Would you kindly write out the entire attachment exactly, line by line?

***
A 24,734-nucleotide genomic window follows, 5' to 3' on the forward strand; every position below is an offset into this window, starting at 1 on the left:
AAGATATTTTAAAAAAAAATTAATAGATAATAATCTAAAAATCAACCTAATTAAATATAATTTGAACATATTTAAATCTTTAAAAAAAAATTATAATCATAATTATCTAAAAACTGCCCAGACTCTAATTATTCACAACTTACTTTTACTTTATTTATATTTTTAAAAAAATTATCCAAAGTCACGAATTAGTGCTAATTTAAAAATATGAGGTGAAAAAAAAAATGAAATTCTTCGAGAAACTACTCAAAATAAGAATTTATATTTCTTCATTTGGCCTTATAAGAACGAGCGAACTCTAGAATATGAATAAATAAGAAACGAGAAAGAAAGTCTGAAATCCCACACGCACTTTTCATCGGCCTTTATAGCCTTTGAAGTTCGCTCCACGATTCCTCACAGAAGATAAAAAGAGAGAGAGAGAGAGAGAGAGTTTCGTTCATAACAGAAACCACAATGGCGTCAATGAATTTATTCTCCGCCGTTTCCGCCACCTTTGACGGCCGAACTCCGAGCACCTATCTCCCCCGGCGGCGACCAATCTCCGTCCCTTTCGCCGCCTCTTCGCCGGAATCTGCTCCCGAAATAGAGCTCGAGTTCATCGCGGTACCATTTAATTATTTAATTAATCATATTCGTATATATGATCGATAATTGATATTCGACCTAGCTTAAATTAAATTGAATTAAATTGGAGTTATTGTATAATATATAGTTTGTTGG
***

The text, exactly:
A 24,734-nucleotide genomic window follows, 5' to 3' on the forward strand; every position below is an offset into this window, starting at 1 on the left:
AAGATATTTTAAAAAAAAATTAATAGATAATAATCTAAAAATCAACCTAATTAAATATAATTTGAACATATTTAAATCTTTAAAAAAAAATTATAATCATAATTATCTAAAAACTGCCCAGACTCTAATTATTCACAACTTACTTTTACTTTATTTATATTTTTAAAAAAATTATCCAAAGTCACGAATTAGTGCTAATTTAAAAATATGAGGTGAAAAAAAAAATGAAATTCTTCGAGAAACTACTCAAAATAAGAATTTATATTTCTTCATTTGGCCTTATAAGAACGAGCGAACTCTAGAATATGAATAAATAAGAAACGAGAAAGAAAGTCTGAAATCCCACACGCACTTTTCATCGGCCTTTATAGCCTTTGAAGTTCGCTCCACGATTCCTCACAGAAGATAAAAAGAGAGAGAGAGAGAGAGAGAGTTTCGTTCATAACAGAAACCACAATGGCGTCAATGAATTTATTCTCCGCCGTTTCCGCCACCTTTGACGGCCGAACTCCGAGCACCTATCTCCCCCGGCGGCGACCAATCTCCGTCCCTTTCGCCGCCTCTTCGCCGGAATCTGCTCCCGAAATAGAGCTCGAGTTCATCGCGGTACCATTTAATTATTTAATTAATCATATTCGTATATATGATCGATAATTGATATTCGACCTAGCTTAAATTAAATTGAATTAAATTGGAGTTATTGTATAATATATAGTTTGTTGG